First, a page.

Alina Mykhaylova. Yalta European Strategy. Photographs provided by the Victor Pinchuk Foundation. Photographer: Serhiy Illin.

This agenda today is far from reality. I don’t want you to think I’m some kind of pessimist, but the reality is a little different. How to explain this? Probably only by starting to tell the truth, let’s say 15% of it. What infuriated me the most is what I read on Twitter: “What’s with that counteroffensive, how long can it take, why can’t they drive those Russians somewhere?” Our guys, first of all, face the fact that the counteroffensive runs into huge minefields, and you can’t explain to people not involved in military affairs that there are objective reasons the counteroffensive is slow.

It won’t go fast, no matter how much everyone wants it to, because the Russians have good training. We are not fighting mobik chmobiks [derogatory term for mobilized soldiers], we are fighting good, trained personnel, including military. Of course there are also some people who were taken [forcibly mobilized], but there are also trained people who came here with one idea – to kill Ukrainians, that’s it. These people include regular troops and paratroopers who study at military institutions in Russia.

We need to stop overwhelming people not in the military with only good news, of which there is little, and talk only about rosy prospects, which there won’t be. We should say we won’t be celebrating victory in Crimea next summer, because that’s how it is. The question is whether by the end of this year we won’t lose more territory. We are holding on by morale and willpower, and that’s great, because we have our ideals and desire for victory. That is much better, because the Russians don’t have that today. When we start telling at least a little truth, then maybe we will be able to regain sobriety in our thinking. That’s the main idea – for us to return to the sobriety of the situation today.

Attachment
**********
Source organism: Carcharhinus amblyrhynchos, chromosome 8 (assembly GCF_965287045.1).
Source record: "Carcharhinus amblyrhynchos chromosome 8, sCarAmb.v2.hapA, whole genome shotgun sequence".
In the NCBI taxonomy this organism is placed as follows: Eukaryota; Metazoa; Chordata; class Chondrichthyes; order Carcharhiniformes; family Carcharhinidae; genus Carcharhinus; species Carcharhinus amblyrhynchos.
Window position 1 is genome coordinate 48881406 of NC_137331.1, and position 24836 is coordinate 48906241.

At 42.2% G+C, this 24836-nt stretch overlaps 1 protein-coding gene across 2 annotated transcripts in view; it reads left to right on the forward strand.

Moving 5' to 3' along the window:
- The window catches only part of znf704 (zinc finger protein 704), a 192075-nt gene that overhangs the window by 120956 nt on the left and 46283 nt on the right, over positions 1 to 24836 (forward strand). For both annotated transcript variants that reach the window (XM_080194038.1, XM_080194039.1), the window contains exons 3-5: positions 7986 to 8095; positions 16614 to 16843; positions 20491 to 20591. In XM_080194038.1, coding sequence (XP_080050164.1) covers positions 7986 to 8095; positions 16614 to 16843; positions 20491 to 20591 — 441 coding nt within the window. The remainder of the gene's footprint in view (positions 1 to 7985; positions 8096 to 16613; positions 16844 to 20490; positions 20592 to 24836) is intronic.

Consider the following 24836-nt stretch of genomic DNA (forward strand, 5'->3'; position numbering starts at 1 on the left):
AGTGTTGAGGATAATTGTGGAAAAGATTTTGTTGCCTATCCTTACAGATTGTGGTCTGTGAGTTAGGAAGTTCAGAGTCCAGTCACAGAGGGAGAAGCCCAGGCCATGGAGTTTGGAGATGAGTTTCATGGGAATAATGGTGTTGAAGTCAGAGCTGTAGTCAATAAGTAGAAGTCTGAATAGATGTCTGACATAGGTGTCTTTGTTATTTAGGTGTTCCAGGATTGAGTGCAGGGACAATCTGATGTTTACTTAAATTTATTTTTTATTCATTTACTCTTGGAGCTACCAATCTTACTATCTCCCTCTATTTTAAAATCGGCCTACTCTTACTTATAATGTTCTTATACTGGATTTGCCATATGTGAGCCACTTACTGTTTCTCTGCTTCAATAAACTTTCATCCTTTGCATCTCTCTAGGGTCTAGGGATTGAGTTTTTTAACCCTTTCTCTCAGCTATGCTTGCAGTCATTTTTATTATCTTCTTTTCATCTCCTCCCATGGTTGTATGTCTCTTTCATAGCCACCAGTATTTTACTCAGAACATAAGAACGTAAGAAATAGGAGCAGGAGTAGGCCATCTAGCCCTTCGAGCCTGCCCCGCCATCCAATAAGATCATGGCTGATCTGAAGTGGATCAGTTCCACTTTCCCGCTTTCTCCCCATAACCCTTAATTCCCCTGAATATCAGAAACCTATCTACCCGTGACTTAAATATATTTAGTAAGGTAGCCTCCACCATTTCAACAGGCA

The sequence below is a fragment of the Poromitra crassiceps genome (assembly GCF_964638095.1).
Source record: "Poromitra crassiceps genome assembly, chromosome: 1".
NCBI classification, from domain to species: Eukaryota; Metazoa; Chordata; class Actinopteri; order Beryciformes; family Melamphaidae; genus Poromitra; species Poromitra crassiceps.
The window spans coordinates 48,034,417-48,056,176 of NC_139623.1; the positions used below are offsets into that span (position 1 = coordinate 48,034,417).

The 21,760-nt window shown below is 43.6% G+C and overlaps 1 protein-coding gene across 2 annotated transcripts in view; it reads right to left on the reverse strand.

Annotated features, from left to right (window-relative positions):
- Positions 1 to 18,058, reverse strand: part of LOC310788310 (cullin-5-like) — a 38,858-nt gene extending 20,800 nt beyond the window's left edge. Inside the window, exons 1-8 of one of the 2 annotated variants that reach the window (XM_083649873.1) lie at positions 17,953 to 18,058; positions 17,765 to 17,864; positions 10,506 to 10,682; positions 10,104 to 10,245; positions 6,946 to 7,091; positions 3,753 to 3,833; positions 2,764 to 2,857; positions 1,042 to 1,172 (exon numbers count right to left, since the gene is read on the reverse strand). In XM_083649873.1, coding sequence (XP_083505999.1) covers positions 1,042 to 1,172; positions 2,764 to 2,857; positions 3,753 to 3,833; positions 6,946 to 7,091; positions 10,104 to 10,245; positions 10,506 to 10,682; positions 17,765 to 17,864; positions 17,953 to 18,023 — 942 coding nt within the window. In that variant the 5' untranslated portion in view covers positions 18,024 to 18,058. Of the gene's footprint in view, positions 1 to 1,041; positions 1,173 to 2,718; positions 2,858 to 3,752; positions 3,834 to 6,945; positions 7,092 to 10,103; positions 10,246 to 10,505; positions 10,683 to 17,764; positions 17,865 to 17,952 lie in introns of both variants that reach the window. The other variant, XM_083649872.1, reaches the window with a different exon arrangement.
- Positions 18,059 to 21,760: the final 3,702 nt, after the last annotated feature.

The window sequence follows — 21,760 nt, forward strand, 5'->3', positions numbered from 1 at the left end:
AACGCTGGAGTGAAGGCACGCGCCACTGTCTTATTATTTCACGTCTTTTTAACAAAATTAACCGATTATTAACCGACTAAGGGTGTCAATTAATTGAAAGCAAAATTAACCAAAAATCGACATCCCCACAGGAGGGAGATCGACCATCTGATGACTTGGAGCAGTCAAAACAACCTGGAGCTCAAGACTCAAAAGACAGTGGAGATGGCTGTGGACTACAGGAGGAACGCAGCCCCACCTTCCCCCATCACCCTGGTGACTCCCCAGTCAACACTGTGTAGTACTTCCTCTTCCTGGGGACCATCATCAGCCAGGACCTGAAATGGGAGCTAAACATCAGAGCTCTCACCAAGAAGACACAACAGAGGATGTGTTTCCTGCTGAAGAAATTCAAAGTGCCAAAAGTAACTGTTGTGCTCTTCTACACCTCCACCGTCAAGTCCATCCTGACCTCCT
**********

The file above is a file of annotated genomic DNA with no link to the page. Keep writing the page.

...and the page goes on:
How to do this? At the state level, it means we need wreckers [people who deliberately undermine things] among the military. And by the way, they exist. Many military who talk about bad things, people perceive as panicking. But the reality is really different than what is shown.

How to convey the truth and tell it like it is

Many of my friends, my close people have died in this war, and I always think about what their reaction would be to any of my comments or actions. And that’s what’s the vector for me. It’s very important for me not to make any compromises with my conscience.